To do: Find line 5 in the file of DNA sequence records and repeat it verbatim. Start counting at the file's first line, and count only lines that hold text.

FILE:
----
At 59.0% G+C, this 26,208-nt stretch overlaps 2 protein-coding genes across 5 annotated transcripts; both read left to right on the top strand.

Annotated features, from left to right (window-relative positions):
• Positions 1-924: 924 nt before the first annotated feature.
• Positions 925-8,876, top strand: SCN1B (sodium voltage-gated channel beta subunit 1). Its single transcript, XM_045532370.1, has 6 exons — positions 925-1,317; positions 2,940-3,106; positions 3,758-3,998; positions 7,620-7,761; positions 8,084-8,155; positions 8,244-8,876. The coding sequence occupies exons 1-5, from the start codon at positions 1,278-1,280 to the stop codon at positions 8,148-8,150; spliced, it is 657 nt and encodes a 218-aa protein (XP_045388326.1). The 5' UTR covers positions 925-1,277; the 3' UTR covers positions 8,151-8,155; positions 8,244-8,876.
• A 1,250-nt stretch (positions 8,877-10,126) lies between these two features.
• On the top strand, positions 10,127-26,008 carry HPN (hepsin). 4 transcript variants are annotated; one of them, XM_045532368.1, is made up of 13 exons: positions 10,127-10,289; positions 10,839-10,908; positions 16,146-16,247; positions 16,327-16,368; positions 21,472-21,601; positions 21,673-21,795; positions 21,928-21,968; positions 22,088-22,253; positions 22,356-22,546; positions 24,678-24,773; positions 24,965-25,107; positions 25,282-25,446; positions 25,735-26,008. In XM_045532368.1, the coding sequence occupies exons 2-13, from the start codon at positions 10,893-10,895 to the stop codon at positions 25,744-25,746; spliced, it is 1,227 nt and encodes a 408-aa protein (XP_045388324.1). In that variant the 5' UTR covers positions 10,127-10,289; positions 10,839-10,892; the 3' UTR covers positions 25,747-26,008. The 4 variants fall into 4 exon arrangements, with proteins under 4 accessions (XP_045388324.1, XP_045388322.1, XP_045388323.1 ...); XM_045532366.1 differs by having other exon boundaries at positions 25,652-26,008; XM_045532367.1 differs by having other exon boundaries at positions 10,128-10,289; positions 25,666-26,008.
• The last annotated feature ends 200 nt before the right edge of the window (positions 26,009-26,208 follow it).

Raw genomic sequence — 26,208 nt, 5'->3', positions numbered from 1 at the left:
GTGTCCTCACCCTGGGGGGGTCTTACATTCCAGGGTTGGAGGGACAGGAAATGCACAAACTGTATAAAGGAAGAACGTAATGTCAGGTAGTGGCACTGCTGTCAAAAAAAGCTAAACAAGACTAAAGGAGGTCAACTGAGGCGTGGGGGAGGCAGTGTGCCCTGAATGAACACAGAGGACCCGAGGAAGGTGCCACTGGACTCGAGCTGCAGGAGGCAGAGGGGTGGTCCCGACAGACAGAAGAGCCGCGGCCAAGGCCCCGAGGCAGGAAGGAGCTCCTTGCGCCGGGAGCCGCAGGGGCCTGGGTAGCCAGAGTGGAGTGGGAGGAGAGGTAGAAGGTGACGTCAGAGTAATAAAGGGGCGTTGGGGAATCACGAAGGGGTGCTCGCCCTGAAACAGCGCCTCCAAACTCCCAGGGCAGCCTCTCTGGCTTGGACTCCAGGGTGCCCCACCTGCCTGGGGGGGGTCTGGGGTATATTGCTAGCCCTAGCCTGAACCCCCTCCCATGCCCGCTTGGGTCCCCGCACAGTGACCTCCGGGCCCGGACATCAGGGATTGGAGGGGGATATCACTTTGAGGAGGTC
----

• A 1,250-nt stretch (positions 8,877-10,126) lies between these two features.